And that is where Russian policymakers are hoping for a breakthrough. They are counting on Friday’s meeting to allow Putin, ever the operative, to create a personal relationship that can be built on in the future, when the U.S. president might have a freer hand to make deals.

“They view this as the prerequisite for the necessary turnaround, and they see Trump as an easy target for manipulation,” said Vladimir Frolov, an independent, Moscow-based foreign policy analyst. “So this time around it will be Putin who will get a sense of Trump’s soul.”

A senior Russian diplomat said Tuesday that Putin expects to discuss the conflicts in Syria and Ukraine, the fight against terrorism, nuclear disarmament, and other bilateral issues.

“At least we presume that the American side will be prepared for such a dialogue,” said the diplomat, Deputy Foreign Minister Sergei Ryabkov, Russian news agencies reported.

But Moscow might be counting on Trump to come unprepared.

“They follow his tweets very closely; it’s a unique window into his mind,” Frolov said. “They understand Trump is not versed in details of policy and so far has set no discernible guidelines on Russia policy to his lieutenants, which is an opening for Putin to try to influence his thinking.”

Russia has generally been alarmed by Trump’s foreign policy, which Moscow sees as unilateralist, impulsive and dangerous. Russian military analysts were openly discussing the possibility of a hot war in its far east in April, when a U.S. carrier group was reported to be heading toward North Korea, and Russian officials have twice responded to U.S. military actions in Syria by threatening to pull out of an agreement to avoid conflicts in the country’s crowded airspace.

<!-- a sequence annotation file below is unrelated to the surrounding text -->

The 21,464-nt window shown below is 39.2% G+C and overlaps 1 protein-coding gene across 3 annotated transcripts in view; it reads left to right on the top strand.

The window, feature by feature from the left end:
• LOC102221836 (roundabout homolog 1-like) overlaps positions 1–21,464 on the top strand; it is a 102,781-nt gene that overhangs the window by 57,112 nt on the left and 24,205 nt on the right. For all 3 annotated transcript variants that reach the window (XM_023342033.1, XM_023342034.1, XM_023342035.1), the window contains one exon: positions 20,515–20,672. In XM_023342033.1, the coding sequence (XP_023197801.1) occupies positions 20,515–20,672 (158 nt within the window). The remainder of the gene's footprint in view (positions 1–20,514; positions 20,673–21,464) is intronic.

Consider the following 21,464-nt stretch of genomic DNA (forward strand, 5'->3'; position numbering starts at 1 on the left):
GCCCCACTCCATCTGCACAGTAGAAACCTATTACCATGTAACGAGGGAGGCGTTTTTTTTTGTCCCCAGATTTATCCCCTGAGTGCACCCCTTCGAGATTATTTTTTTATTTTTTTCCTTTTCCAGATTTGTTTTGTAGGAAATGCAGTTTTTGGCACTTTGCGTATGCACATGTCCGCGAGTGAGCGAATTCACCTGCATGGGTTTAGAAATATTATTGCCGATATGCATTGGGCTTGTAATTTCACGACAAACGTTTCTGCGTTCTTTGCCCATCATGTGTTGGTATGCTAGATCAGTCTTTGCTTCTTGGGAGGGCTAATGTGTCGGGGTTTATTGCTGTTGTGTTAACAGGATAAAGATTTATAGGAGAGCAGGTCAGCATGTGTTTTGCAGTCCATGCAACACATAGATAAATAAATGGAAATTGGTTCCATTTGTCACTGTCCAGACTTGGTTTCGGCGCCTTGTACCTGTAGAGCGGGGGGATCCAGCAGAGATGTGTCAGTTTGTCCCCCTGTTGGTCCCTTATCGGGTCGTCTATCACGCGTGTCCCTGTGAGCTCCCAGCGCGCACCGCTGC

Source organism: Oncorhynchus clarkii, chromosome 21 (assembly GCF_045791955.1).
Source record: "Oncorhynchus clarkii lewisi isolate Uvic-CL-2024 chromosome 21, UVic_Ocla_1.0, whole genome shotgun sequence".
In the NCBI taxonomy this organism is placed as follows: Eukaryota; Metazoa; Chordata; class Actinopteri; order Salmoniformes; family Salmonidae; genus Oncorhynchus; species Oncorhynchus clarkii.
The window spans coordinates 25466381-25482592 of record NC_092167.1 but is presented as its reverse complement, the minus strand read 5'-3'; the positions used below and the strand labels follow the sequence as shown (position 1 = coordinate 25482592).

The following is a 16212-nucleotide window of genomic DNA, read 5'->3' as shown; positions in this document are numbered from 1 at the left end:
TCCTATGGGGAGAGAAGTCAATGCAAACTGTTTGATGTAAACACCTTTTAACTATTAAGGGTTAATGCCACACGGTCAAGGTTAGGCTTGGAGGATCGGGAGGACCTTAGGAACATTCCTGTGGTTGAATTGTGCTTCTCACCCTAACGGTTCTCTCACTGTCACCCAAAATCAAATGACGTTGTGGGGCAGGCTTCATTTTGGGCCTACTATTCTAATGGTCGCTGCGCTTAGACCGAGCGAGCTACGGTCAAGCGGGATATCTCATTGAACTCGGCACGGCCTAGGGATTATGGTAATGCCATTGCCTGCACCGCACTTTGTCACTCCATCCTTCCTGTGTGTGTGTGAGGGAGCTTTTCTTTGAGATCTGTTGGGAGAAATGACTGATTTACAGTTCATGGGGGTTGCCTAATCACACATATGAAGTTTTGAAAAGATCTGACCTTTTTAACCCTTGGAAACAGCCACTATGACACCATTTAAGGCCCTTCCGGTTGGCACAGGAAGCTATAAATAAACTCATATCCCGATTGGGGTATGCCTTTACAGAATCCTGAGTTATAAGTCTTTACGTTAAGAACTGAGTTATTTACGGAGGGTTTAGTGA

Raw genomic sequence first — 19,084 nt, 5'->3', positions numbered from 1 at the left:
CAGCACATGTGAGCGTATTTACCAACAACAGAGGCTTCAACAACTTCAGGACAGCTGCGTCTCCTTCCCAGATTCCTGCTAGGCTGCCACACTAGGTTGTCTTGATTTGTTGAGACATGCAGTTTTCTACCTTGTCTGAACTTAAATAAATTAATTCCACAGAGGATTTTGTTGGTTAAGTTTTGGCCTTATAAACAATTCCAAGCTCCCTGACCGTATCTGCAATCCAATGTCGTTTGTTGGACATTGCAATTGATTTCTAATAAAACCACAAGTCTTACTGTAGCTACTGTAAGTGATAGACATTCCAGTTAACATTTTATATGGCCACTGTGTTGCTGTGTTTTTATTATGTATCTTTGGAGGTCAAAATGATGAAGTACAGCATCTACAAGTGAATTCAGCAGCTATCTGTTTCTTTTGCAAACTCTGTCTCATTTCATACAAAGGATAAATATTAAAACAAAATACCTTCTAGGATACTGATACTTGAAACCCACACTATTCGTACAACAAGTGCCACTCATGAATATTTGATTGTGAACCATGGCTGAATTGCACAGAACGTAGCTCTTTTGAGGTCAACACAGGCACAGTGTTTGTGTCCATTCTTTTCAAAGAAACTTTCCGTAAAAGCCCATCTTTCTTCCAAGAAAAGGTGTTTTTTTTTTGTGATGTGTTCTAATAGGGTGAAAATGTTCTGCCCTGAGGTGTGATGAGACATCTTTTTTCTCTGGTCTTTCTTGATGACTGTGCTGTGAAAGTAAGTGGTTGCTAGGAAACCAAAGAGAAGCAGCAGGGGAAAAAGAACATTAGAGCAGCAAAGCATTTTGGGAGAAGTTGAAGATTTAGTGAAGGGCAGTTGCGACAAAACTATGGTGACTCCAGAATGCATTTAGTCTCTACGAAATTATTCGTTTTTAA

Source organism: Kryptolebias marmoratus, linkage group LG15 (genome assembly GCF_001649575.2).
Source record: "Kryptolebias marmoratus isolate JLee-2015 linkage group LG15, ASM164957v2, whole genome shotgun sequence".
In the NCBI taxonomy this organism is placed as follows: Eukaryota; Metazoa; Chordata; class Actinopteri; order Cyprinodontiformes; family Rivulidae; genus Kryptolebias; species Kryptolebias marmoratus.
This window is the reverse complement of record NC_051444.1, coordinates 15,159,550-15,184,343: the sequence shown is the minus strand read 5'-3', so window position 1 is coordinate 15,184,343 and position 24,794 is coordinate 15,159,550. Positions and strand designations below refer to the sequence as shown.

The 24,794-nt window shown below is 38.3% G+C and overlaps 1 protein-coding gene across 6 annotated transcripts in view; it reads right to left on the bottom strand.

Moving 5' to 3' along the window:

Candidate Trump once hinted that he might reduce U.S. support for NATO. Instead, the Western alliance has been reinforcing its eastern borders against what it considers Russia’s pressure on its neighbors, and Moscow has ramped up its own military capabilities in the region.

The United States has accused Russia of developing a missile that violates the landmark 1987 treaty that limits intermediate-range nuclear missiles. The Senate Armed Services Committee’s response is a version of the 2018 National Defense Authorization Act that includes a call to establish a new offensive ground-based missile program that, while it would not violate the treaty, could be the first step in withdrawing from the deal.

At this stage of the relationship, analysts said, it is hard to imagine Putin finding something to offer Friday that Trump could afford to accept.

Simon Saradzhyan, director of the Russia Matters Project at Harvard’s Belfer Center for Science and International Affairs, said Putin could offer to expand existing U.S.-Russian agreements to avoid conflicts in the airspace over Syria and elsewhere — conflicts that could lead to accidental war.

Another possibility would be a deal “on information sharing on international terror groups, or some other token counterterrorism or counter-proliferation declaration or statement that won’t be heavy on substance.”

“Other than that, I don’t see any low-hanging fruit,” he said.